If these tools are free, why does it seem like it costs so much to get anything tangible out of them?
Why is social media so expensive?
The real issue: you are not currently budgeting for social media outreach, so when you start hearing about Facebook ads, or hiring a new full-time staff member or a consultant, you can feel the weight of that extra cost, and it’s not fun. If these products are almost entirely free, why does it cost so much money to make them work? Is there a cheaper way to do it?
No, there isn’t. You can hire your college sophomore nephew to save money, or try to do it all in-house, but the reality is doing those things usually won’t get you actual financial results. That’s why most nonprofits (which tend to try to do social media these ways) languish with feeble Facebook pages, and Twitter accounts that are really just press release outlets that nobody reads. So why spend even half the money if it doesn’t buy you anything?
What if I told you that there was a free agent development specialist out there who I could pretty safely promise would bring in several hundred new donors in his first year? Maybe you couldn’t jump and get him instantly, but wouldn’t you be inclined to try to find the money in the budget next year? After all, most new development directors will barely have gotten started by the end of their first years; the learning curve is steep, they don’t know your donors, and they far too often end up drowning in paperwork just trying to keep up with old grants. A fundraiser who could sidestep that entire process and start dramatically increasing your base quickly would be a godsend—not least for your existing development director, who could suddenly start focusing on growing relationships with individual donors rather than finding them and bringing them on board in the first place.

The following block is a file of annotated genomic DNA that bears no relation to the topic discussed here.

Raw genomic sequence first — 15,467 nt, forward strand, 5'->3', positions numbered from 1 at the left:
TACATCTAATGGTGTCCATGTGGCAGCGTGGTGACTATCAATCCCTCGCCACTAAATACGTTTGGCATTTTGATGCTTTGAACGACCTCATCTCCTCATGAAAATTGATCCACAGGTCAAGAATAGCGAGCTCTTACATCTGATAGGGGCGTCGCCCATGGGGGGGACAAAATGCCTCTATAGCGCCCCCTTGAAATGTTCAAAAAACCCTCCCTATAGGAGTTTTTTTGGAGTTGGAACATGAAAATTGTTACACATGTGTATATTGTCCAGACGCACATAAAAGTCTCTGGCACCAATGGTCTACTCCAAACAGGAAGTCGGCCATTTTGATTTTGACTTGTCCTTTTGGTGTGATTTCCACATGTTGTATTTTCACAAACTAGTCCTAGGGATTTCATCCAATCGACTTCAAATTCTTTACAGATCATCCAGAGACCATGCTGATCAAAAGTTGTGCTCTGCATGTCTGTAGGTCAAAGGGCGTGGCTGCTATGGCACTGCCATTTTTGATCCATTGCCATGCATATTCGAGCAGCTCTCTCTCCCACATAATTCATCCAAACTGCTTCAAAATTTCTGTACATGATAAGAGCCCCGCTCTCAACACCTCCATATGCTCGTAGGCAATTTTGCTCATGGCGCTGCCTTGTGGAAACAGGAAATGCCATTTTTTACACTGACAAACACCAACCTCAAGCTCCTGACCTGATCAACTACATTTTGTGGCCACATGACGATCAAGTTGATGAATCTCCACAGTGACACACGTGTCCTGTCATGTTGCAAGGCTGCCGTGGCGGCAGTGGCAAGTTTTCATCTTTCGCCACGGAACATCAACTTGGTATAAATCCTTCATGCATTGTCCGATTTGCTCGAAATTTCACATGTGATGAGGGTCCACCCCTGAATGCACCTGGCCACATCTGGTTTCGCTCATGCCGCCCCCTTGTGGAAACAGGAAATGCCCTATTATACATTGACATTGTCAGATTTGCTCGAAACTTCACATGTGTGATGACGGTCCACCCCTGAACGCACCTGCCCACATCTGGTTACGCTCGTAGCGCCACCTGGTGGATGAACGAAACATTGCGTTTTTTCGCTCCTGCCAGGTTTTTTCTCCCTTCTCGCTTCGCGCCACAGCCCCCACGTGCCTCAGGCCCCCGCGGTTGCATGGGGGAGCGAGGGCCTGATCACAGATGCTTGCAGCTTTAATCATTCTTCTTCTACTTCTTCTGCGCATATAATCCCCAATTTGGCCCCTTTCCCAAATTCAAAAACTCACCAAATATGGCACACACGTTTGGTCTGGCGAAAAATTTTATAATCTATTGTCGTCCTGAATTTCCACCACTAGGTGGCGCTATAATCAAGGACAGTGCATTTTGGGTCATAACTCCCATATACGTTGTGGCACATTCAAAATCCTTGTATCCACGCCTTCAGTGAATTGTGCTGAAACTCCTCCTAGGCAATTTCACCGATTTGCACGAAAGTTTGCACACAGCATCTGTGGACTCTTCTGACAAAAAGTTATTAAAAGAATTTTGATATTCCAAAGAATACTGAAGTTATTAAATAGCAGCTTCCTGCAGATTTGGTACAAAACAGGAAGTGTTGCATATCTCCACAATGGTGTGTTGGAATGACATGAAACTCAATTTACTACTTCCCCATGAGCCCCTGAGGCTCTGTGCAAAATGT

Oh, and I almost forgot—this development guy is willing to work for you for less than half of what you’re paying your current one.
This is how you need to think about social fundraising. Done poorly, it’s nearly worthless. Done right, it’s like tripling or quadrupling the capacity of your development director, creating a pipeline of new donors and dramatically reducing the need for her to waste her time proving your value to people.
If you’re like a lot of nonprofits I know, your budget is pretty stagnant and it’s a lot of work just closing the gap at the end of the year. If you knew that spending some money now could expand your budget year after year, and you’d be consistently ending your fiscal year with conversations about what to do with the extra money, you’d be silly to complain that it cost money to make that happen. This, of course, doesn’t mean you can afford to do it right away—but it’s something to plan for.
(Feel free to get in touch with me if you want to discuss this further.)